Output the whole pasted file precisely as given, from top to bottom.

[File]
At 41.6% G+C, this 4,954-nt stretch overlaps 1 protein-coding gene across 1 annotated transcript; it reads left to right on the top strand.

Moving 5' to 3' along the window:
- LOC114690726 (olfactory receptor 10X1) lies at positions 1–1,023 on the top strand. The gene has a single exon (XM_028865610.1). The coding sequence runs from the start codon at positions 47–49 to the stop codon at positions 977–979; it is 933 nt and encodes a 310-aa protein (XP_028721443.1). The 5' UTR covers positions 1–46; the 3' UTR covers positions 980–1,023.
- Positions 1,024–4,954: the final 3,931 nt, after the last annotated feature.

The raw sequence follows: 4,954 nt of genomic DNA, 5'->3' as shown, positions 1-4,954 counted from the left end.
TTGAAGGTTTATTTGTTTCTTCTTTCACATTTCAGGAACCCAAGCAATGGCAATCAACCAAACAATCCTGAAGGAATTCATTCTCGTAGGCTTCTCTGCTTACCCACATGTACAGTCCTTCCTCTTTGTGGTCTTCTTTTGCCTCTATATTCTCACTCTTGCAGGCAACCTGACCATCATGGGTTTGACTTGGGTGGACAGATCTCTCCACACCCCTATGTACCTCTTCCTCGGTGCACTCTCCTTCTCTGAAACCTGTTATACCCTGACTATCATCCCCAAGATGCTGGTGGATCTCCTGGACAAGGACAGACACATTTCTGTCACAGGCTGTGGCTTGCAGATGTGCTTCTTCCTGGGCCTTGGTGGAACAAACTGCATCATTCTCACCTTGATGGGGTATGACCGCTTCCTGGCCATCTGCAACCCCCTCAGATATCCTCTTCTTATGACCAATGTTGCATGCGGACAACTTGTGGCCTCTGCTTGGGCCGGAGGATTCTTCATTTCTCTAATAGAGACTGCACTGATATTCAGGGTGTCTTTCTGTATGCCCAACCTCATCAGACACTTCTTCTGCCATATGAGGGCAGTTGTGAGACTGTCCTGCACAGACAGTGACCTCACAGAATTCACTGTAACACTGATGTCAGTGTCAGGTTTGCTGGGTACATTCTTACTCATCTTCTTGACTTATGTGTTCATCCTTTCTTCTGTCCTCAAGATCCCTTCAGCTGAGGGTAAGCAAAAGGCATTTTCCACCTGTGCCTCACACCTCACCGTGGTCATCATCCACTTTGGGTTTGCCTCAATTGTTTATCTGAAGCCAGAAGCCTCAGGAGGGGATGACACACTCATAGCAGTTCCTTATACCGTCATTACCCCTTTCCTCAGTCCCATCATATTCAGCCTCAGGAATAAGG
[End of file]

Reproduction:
At 41.6% G+C, this 4,954-nt stretch overlaps 1 protein-coding gene across 1 annotated transcript; it reads left to right on the top strand.

Moving 5' to 3' along the window:
- LOC114690726 (olfactory receptor 10X1) lies at positions 1–1,023 on the top strand. The gene has a single exon (XM_028865610.1). The coding sequence runs from the start codon at positions 47–49 to the stop codon at positions 977–979; it is 933 nt and encodes a 310-aa protein (XP_028721443.1). The 5' UTR covers positions 1–46; the 3' UTR covers positions 980–1,023.
- Positions 1,024–4,954: the final 3,931 nt, after the last annotated feature.

The raw sequence follows: 4,954 nt of genomic DNA, 5'->3' as shown, positions 1-4,954 counted from the left end.
TTGAAGGTTTATTTGTTTCTTCTTTCACATTTCAGGAACCCAAGCAATGGCAATCAACCAAACAATCCTGAAGGAATTCATTCTCGTAGGCTTCTCTGCTTACCCACATGTACAGTCCTTCCTCTTTGTGGTCTTCTTTTGCCTCTATATTCTCACTCTTGCAGGCAACCTGACCATCATGGGTTTGACTTGGGTGGACAGATCTCTCCACACCCCTATGTACCTCTTCCTCGGTGCACTCTCCTTCTCTGAAACCTGTTATACCCTGACTATCATCCCCAAGATGCTGGTGGATCTCCTGGACAAGGACAGACACATTTCTGTCACAGGCTGTGGCTTGCAGATGTGCTTCTTCCTGGGCCTTGGTGGAACAAACTGCATCATTCTCACCTTGATGGGGTATGACCGCTTCCTGGCCATCTGCAACCCCCTCAGATATCCTCTTCTTATGACCAATGTTGCATGCGGACAACTTGTGGCCTCTGCTTGGGCCGGAGGATTCTTCATTTCTCTAATAGAGACTGCACTGATATTCAGGGTGTCTTTCTGTATGCCCAACCTCATCAGACACTTCTTCTGCCATATGAGGGCAGTTGTGAGACTGTCCTGCACAGACAGTGACCTCACAGAATTCACTGTAACACTGATGTCAGTGTCAGGTTTGCTGGGTACATTCTTACTCATCTTCTTGACTTATGTGTTCATCCTTTCTTCTGTCCTCAAGATCCCTTCAGCTGAGGGTAAGCAAAAGGCATTTTCCACCTGTGCCTCACACCTCACCGTGGTCATCATCCACTTTGGGTTTGCCTCAATTGTTTATCTGAAGCCAGAAGCCTCAGGAGGGGATGACACACTCATAGCAGTTCCTTATACCGTCATTACCCCTTTCCTCAGTCCCATCATATTCAGCCTCAGGAATAAGG